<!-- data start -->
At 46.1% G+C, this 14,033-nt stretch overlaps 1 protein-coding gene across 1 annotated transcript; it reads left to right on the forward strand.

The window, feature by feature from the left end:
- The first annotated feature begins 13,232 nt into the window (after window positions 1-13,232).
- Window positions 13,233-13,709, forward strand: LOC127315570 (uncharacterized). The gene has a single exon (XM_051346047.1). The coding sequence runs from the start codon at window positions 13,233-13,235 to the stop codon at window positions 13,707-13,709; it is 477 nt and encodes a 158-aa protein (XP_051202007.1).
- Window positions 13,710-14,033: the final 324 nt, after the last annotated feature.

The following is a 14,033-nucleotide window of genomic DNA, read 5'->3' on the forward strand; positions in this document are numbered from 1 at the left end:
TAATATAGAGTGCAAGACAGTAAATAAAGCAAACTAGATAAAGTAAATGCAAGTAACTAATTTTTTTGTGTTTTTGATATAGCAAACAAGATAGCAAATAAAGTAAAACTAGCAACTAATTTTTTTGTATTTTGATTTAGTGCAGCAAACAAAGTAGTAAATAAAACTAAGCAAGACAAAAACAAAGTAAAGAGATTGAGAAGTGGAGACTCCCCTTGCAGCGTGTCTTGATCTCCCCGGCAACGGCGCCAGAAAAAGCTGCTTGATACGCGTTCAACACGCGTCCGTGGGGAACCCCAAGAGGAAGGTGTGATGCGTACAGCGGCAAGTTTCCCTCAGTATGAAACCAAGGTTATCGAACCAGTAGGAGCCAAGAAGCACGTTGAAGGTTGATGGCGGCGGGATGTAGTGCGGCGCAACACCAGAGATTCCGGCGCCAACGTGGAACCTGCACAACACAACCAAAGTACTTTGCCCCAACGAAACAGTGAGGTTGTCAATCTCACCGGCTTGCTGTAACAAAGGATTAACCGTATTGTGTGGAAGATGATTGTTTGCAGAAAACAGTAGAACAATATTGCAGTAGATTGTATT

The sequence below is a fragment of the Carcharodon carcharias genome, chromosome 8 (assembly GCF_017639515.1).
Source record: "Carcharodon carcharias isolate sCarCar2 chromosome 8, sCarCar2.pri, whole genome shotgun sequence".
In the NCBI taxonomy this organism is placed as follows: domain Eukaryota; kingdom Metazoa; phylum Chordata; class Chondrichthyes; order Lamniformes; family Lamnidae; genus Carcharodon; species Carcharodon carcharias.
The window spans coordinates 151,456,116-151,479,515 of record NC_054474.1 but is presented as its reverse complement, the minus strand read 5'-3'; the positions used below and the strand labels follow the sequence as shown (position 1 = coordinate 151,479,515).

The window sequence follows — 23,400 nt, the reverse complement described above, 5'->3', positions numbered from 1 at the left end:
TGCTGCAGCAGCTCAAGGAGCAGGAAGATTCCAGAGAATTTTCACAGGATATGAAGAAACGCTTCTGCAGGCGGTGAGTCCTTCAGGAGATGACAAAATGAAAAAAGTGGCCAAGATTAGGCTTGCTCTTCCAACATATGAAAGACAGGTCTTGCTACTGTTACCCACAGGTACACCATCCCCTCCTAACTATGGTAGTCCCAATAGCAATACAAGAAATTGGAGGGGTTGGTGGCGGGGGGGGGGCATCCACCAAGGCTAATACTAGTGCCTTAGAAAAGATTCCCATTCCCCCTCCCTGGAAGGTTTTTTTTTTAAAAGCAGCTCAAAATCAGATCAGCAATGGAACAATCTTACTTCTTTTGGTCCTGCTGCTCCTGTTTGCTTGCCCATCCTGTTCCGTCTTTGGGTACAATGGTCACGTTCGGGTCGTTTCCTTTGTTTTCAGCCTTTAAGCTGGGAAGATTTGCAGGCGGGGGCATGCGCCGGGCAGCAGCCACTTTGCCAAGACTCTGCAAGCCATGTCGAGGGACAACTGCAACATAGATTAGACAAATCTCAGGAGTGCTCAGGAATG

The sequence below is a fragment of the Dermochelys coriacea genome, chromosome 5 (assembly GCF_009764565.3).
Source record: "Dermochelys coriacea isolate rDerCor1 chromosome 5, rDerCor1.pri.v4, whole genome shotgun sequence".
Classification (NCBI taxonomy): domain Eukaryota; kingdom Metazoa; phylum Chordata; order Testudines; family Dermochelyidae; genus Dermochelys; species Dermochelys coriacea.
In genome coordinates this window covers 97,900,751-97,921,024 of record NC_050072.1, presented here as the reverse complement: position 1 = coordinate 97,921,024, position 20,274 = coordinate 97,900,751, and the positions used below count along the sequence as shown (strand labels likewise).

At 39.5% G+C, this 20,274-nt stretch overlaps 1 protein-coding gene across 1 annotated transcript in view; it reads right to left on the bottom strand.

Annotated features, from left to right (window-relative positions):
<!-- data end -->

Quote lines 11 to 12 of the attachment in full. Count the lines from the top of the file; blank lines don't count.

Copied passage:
The window spans coordinates 151,456,116-151,479,515 of record NC_054474.1 but is presented as its reverse complement, the minus strand read 5'-3'; the positions used below and the strand labels follow the sequence as shown (position 1 = coordinate 151,479,515).

The window sequence follows — 23,400 nt, the reverse complement described above, 5'->3', positions numbered from 1 at the left end: